As of the time that this post is being written, there has been no further comment from Northam’s office, but we’re at the point now where there really isn’t anything more that he can say. In both his written statement issued shortly after the story broke nationwide, the Governor acknowledged that one of the two people depicted on the yearbook page was him, but he didn’t say which one it might be. In the end, of course, it really doesn’t matter which one it is because both are obviously deeply racially divisive to the point where it’s hard to see how Northam can survive this politically and continue in his position as a credible leader for the state going forward. This would seem to be especially true given the fact that the person who would succeed him, Lt. Governor Justin Fairfax, is an African-American who most recently made the news when he refused to preside over the Virginia State Senate when it honored Robert E. Lee as part of the state’s holiday honoring both Lee and Confederate General Stonewall Jackson. So far, Fairfax himself has not commented on the matter but that may be due to the fact that he stands in the line of succession any believes it would be inappropriate to comment in matter that he would directly benefit from.
In any event, given the speed with which this story has led to calls for Northam’s resignation from national and state Democrats, it’s hard to see how he survives this politically. Indeed, his resignation could come as early as this morning according to a tweet last night from Benjamin Tribbett, a Democratic activist in Virginia who has deep connections to those in power in Richmond. Tribbett also stated that Northam is likely to call a press conference for some time early today. This could be the point at which he resigns, or it could mean something else. In any case, with basically the entire Virginia Democratic Party, as well as every Democratic candidate for President with the exception (so far) of Tulsi Gabbard, whose presence in Hawaii may account for the lack of a response yet due to the time difference, makes it clear that Northam’s position is untenable and that choosing to stay and fight would mean he’s going to be a very lonely man.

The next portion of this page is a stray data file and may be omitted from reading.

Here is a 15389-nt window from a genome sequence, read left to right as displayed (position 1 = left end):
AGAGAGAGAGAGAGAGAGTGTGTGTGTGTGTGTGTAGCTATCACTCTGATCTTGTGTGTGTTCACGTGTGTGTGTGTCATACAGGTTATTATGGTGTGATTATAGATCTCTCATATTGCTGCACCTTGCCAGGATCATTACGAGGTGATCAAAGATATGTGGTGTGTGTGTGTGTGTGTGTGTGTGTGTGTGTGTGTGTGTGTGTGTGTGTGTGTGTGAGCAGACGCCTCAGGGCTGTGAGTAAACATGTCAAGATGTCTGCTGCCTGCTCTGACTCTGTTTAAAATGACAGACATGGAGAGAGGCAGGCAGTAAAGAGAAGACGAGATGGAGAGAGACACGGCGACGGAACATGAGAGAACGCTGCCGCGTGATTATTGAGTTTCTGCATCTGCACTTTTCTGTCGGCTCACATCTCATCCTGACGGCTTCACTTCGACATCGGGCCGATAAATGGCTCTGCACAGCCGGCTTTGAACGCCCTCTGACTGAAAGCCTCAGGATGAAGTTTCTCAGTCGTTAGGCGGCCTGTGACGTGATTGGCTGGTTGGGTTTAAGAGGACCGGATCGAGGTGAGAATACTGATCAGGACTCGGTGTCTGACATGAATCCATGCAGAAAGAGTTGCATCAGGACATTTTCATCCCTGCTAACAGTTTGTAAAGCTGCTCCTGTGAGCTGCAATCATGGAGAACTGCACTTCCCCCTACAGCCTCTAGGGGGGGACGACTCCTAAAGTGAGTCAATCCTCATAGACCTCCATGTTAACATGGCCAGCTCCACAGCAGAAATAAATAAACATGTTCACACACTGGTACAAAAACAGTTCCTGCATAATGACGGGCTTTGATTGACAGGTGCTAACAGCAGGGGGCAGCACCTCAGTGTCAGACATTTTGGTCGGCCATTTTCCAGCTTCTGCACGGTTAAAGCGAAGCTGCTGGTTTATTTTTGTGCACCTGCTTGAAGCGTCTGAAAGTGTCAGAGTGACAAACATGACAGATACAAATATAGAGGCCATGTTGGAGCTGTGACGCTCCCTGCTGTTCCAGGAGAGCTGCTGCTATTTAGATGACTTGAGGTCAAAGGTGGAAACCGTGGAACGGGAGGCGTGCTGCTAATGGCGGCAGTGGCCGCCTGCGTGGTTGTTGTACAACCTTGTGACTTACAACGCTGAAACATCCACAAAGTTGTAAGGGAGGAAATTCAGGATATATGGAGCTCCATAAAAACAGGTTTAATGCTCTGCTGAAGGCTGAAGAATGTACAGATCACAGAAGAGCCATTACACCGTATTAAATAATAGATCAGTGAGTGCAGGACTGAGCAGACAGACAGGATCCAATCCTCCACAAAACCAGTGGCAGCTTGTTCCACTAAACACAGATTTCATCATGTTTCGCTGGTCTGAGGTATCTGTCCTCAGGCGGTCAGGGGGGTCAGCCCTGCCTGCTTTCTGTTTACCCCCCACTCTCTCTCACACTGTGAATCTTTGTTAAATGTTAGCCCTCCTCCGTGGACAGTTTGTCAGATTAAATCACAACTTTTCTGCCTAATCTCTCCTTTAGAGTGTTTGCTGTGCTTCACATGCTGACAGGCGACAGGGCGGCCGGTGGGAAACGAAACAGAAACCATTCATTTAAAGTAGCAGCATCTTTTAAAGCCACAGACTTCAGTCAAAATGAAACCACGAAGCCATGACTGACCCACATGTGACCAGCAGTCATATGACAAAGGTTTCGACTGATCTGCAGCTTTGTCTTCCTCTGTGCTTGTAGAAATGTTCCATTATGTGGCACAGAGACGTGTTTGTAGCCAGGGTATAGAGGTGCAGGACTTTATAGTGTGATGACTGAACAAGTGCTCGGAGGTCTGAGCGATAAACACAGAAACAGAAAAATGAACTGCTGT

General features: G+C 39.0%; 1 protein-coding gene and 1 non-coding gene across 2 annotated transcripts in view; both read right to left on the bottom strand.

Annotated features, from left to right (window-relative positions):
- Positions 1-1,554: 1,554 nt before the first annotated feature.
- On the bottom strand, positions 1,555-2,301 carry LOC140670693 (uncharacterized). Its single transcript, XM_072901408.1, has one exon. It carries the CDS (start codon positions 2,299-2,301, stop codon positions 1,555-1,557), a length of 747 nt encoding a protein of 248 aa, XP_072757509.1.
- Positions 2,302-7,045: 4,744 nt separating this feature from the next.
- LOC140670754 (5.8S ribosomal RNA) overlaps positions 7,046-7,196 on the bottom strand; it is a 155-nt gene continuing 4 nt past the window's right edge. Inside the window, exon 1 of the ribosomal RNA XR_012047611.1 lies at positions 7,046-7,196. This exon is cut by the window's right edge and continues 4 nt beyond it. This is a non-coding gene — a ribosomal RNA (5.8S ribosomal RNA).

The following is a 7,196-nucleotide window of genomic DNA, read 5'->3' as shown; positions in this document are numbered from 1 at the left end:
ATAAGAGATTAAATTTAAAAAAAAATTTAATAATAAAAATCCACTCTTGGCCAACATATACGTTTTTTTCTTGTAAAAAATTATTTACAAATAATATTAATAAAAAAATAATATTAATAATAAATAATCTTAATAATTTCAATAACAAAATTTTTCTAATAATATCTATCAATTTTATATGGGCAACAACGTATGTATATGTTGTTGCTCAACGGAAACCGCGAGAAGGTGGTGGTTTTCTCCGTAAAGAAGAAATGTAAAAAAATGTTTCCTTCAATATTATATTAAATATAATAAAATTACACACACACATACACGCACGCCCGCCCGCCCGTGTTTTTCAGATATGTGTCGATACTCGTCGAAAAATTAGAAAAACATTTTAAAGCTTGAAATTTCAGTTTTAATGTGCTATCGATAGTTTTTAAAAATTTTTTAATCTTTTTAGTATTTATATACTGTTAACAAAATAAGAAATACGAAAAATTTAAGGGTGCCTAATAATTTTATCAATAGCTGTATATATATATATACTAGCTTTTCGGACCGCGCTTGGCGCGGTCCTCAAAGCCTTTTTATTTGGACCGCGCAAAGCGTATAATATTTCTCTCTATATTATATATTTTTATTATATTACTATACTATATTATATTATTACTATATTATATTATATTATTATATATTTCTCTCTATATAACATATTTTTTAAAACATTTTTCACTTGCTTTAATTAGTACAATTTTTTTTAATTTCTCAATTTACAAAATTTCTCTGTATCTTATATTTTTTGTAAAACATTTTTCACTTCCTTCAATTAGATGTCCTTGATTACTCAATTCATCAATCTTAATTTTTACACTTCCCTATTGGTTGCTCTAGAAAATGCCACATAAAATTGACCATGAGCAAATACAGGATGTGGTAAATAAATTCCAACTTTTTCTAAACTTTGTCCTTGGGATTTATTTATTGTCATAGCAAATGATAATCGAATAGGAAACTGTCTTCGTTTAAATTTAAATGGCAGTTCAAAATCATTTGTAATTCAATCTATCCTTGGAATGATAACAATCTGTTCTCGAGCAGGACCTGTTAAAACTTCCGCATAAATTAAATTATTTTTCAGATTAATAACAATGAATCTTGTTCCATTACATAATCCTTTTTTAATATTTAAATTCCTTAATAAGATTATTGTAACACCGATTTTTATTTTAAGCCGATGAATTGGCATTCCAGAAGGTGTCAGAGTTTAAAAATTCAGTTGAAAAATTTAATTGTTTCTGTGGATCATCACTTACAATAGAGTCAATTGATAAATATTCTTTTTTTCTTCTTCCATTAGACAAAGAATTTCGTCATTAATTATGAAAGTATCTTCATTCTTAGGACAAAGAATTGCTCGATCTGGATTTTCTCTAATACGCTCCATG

Update: Shortly after this post was published, Jonathan Martin of The New York Times reported on Twitter that Northam is claiming this morning that he is not in the photograph:
The governor has also been calling his former med school classmates to jog their memories. He does NOT think he is the man in Klan hood or blackface and doesn’t want to resign before trying to determine who is in that photo.
— Jonathan Martin (@jmartNYT) February 2, 2019
This, of course directly contradicts what Northam said in his statement last night when he said: ”I am deeply sorry for the decision I made to appear in this photo and for the hurt that decision caused then and now.” Of course, even if it’s not Northam in the photo, the fact that he’s on his yearbook page still raises questions. According to at least one medical school classmate of Northam’s the students had control over what appears on the page, meaning that Northam had to choose to put that photo there whether he was in it or not. Meanwhile, there are reports that Northam will hold a press conference this afternoon. If it isn’t to announce his resignation, then I’m not sure what the point is.
Update #2: Northam is holding a press conference at 2:30 p.m. but, as of now, will not be resigning:
NEWS: @RalphNortham will hold a 2:30pm press conference. I’m told he will NOT be resigning.
— Frank Thorp V (@frankthorp) February 2, 2019